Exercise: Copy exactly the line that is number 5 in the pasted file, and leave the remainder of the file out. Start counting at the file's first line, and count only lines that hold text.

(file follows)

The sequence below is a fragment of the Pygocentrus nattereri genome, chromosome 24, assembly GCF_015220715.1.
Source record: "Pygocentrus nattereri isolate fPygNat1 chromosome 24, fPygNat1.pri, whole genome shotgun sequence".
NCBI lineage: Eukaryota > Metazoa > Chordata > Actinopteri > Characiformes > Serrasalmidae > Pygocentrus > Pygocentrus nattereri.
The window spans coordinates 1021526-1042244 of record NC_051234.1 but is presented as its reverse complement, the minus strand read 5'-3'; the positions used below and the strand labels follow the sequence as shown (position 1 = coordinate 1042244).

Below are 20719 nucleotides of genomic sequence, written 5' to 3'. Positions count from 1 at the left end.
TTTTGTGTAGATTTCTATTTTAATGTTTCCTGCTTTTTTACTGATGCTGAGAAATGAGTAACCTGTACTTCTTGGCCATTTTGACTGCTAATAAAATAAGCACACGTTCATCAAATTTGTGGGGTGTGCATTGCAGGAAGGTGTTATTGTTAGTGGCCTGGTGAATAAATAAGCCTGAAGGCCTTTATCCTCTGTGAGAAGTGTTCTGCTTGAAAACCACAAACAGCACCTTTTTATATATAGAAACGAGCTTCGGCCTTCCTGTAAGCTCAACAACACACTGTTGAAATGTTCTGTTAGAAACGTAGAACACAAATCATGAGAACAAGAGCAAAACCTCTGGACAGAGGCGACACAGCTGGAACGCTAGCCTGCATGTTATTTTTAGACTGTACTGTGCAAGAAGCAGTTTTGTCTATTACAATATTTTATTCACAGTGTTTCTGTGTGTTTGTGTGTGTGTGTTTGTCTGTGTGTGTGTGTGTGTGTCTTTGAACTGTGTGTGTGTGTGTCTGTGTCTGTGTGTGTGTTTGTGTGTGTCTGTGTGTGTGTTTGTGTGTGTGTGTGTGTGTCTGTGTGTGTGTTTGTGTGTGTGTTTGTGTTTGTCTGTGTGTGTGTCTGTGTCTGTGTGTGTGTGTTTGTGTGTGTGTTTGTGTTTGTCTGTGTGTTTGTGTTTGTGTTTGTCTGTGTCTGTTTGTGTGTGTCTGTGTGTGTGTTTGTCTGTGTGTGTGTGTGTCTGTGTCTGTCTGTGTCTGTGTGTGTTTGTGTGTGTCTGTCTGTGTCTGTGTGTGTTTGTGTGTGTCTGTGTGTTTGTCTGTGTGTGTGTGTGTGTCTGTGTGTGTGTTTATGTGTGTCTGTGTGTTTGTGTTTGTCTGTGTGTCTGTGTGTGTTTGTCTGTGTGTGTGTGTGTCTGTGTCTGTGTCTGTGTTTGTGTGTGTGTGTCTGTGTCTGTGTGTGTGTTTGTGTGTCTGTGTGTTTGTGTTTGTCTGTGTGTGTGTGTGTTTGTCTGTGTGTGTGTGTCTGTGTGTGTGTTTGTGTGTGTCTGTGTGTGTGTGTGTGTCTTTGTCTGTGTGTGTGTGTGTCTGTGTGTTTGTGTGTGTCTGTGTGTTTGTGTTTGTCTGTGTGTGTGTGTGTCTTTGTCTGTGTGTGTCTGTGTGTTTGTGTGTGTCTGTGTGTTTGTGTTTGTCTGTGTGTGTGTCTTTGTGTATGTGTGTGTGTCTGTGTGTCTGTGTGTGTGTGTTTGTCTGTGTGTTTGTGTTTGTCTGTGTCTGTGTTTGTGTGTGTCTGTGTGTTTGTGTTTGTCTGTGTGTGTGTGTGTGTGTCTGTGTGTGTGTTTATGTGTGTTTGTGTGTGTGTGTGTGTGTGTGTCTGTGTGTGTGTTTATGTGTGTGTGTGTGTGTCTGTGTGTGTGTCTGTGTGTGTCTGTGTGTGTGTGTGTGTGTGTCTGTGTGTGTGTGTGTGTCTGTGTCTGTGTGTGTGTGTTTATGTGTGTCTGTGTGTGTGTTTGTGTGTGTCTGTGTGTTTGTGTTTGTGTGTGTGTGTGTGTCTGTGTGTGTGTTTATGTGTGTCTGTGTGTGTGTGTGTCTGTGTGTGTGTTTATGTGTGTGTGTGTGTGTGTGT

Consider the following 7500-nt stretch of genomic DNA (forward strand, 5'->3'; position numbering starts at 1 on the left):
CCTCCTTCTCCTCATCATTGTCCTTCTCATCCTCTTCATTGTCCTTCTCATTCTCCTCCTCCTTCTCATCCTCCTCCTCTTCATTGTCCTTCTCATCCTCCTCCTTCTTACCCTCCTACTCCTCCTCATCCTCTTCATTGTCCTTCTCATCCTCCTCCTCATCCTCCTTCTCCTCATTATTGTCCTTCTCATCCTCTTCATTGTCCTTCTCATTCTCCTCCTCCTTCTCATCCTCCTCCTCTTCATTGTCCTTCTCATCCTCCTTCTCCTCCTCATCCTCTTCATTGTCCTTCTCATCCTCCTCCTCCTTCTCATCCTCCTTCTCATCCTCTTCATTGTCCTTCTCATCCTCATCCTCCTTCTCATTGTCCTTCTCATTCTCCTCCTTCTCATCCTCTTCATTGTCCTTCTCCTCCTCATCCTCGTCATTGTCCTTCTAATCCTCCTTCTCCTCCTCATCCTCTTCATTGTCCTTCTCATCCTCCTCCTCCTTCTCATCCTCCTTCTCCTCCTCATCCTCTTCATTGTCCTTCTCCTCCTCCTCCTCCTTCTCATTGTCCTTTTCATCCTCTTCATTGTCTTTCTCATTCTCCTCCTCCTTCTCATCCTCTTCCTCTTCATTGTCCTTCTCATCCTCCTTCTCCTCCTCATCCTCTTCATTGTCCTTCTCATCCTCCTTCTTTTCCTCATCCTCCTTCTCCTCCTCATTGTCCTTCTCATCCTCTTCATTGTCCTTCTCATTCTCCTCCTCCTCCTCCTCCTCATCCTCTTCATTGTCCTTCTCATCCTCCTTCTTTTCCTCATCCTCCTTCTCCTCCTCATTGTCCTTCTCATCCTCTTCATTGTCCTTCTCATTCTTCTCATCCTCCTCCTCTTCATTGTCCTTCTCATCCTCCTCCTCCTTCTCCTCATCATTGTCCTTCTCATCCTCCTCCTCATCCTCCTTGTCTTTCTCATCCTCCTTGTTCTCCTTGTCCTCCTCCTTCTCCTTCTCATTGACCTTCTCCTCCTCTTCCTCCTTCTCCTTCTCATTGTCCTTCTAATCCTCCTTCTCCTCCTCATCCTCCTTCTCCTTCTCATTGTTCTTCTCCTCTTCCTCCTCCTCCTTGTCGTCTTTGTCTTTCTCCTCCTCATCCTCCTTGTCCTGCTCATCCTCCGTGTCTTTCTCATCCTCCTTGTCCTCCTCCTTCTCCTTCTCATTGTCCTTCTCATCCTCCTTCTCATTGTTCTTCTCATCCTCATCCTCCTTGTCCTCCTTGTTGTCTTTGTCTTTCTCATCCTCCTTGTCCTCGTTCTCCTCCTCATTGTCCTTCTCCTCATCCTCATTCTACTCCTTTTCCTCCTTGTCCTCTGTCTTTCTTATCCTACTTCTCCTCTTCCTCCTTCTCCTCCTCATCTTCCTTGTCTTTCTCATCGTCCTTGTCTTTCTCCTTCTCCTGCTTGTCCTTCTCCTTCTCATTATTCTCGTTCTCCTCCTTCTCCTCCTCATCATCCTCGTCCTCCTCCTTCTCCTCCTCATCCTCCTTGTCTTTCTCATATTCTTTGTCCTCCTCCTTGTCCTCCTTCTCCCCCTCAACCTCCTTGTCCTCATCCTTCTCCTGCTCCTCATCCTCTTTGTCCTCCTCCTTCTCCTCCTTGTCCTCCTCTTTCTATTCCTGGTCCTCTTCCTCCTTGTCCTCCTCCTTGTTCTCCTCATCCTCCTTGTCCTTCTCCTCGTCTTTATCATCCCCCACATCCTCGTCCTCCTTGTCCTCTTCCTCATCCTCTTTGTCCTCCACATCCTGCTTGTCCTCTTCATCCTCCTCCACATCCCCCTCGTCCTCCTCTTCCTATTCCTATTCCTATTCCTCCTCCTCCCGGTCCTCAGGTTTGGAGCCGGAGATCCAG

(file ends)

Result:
Below are 20719 nucleotides of genomic sequence, written 5' to 3'. Positions count from 1 at the left end.